Of special interest is a rectangular shale plaquette withincised lines making a rhythmical pattern (Cremads 2000)that can be assigned to non-utilitarian objects interpretedas systems of notations (Marshack 1972) although thisexplanation has been criticized. It should be added that thelines incised on the plaquette from the Temnata Cave weremade with a single tool.

The dating of layer VI, trench TD II based on radiometriccriteria provided only approximate chronologicalframeworks (14C dates from this layer defined only itsminimal age namely: > 38,700 years BP, Gd-4687). TheTL dates on burnt flint on the other hand place layer VIbetween 46,0008,000 (Gd-TL-255) for layer 4 in trenchTD-I and 67,00011,000 (Gd-TL-254) for layer 6 in trenchTD-I. C. Ferrier and H. Laville (2000) attempted to narrowthese chronological frameworks on the basis of ahypothetical parallelization of layer V from trench TD-IIwith the stalagmitic layer 5 in trench TD-I.

The Middle Paleolithic inventories in the Temnata Cavesequence, from layers 106 in trench TD-I and TD-V thatare earlier than the "transitional" assemblage from TD-II,are characterized by different ratio of Levallois techniqueand the presence of numerous side-scrapers and Mousterianpoints. However, to see a direct continuity between theassemblages from TD-I and the assemblage from layer VI,trench TD-II is unjustified. The Levallois recurrenttechnique in the Middle Paleolithic used first of all radialpreparation method. As the result flake blanks tend to besubtriangular. In the "transitional" assemblage the mostimportant method is the use of an opposed platform coreand parallel preparation. As the result blanks tend to beblade-like with parallel sides. In the Mousterianassemblages in TD-I bifacial retouch appeared that can beseen on leaf points; these forms are absent in the assemblagefrom layer VI in TD-II.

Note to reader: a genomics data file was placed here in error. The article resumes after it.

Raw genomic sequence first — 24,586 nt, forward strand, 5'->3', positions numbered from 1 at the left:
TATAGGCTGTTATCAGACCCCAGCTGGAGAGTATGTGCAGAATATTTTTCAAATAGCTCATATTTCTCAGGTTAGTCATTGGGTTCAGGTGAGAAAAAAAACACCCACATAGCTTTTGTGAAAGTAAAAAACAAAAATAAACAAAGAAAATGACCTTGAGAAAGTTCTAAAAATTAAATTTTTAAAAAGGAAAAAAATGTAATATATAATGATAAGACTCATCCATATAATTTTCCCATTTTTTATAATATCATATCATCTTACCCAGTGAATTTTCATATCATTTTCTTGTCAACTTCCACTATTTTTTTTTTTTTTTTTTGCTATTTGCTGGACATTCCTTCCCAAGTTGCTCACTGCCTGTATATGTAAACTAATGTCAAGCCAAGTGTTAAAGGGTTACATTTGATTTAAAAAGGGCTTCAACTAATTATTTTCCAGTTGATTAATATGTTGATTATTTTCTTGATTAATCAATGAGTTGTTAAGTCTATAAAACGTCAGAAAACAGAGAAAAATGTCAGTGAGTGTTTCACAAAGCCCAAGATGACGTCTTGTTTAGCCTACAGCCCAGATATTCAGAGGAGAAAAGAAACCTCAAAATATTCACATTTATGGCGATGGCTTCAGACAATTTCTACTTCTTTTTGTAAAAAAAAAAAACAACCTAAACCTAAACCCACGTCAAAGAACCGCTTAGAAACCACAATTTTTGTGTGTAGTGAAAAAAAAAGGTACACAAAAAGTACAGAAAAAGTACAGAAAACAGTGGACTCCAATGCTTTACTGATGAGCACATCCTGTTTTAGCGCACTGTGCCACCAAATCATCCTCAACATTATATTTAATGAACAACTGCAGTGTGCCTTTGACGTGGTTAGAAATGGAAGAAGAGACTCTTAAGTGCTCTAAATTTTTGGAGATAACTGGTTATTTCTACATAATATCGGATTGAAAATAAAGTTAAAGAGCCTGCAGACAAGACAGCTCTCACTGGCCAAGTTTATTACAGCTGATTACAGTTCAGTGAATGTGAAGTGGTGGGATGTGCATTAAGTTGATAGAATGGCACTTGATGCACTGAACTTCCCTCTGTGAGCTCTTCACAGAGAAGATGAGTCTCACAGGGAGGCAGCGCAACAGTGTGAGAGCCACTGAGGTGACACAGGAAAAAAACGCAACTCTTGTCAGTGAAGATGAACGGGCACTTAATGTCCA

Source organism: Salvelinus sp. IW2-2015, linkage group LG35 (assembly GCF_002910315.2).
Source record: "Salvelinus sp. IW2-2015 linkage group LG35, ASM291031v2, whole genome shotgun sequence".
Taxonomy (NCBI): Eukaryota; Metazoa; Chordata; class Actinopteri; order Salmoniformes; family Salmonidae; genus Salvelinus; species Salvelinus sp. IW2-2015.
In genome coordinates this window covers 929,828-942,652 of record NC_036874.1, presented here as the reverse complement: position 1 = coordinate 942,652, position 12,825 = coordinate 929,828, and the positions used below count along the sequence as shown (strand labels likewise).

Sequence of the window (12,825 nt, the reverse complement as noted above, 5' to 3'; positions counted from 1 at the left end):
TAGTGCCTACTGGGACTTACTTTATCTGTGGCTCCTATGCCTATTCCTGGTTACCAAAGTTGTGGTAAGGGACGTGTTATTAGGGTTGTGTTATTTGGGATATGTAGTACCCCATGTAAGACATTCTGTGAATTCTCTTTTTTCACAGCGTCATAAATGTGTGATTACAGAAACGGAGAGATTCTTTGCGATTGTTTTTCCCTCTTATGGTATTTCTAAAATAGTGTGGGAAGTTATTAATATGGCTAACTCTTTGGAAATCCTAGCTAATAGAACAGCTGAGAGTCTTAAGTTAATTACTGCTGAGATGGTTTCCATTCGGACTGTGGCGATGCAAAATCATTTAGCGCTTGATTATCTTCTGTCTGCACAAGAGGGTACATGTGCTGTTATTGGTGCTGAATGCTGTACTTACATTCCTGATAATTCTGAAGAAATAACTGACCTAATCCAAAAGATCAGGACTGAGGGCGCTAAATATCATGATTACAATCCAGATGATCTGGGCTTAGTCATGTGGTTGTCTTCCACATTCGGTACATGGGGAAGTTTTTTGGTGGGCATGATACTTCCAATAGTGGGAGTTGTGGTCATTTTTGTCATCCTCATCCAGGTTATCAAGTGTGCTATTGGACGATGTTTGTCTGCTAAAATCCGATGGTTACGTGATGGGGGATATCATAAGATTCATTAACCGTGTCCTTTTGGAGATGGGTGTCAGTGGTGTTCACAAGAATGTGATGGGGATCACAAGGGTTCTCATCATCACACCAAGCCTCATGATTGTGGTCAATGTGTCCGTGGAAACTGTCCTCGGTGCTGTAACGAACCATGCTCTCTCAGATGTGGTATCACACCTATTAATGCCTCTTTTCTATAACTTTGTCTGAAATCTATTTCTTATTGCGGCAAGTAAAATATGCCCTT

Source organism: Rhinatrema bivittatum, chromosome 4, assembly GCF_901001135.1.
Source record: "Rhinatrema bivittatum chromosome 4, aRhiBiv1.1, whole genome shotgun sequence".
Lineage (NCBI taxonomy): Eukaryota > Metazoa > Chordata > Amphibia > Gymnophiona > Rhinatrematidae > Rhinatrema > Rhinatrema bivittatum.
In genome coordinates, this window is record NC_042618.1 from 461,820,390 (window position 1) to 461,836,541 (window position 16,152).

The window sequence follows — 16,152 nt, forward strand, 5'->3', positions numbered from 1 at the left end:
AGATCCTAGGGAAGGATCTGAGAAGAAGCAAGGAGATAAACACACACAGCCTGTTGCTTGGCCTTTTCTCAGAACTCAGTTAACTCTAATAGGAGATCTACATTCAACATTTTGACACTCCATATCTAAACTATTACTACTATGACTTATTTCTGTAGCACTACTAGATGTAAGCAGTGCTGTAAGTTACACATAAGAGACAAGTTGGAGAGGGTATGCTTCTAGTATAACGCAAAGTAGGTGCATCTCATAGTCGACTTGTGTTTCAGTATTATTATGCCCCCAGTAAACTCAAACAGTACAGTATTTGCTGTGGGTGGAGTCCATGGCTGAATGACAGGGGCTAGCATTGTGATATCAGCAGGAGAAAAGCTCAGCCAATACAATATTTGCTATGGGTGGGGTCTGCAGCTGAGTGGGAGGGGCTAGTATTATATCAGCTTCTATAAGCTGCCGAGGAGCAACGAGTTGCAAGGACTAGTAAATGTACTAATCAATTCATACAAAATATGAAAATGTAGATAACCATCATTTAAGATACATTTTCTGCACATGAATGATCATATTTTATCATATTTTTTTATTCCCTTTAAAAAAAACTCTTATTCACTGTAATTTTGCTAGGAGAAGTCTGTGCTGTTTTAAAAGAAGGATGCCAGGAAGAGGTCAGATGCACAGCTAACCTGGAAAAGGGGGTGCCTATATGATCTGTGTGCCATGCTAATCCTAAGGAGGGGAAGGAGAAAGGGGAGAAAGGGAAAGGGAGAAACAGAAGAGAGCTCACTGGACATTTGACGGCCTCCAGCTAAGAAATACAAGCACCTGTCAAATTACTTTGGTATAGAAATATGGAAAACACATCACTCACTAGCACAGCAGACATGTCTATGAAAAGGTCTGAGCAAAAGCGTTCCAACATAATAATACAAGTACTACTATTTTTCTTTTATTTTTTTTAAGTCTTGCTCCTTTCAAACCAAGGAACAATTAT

As we have already emphasized in the paper publishedin 1996 (Ginter et al. 1996) the assemblage from layer VIis closer to the reconstructed inventories from the upperlevels of the Samuilitsa II Cave (Sirakov 1983) where thenumber of "blades without Levalloisian features clearly risesin the youngest assemblages. Also very important is theincrease of blades obtained from opposite-platform cores"Unfortunately, these data come from the reconstructedinventories whose content has not been unquestionablyestablished. Moreover, the age of the upper portion of thesequence from Samuilitsa II Cave is relatively late, as thedate of 42,7801,280 years BP suggests. This would makethe upper portion of the Samuilitsa Cave younger than layer

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Early Upper Paleolithic Levallois-derived Industries in the Balkans and in the Middle Danube Basin

FIGURE 1. Temnata Cave, sector TD II, layer VI, Bulgaria. 14 cores.

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Janusz K. Kozowski

FIGURE 2. Temnata Cave, sector TD II, layer VI, Bulgaria. 16 cores.

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Early Upper Paleolithic Levallois-derived Industries in the Balkans and in the Middle Danube Basin

VI in the Temnata Cave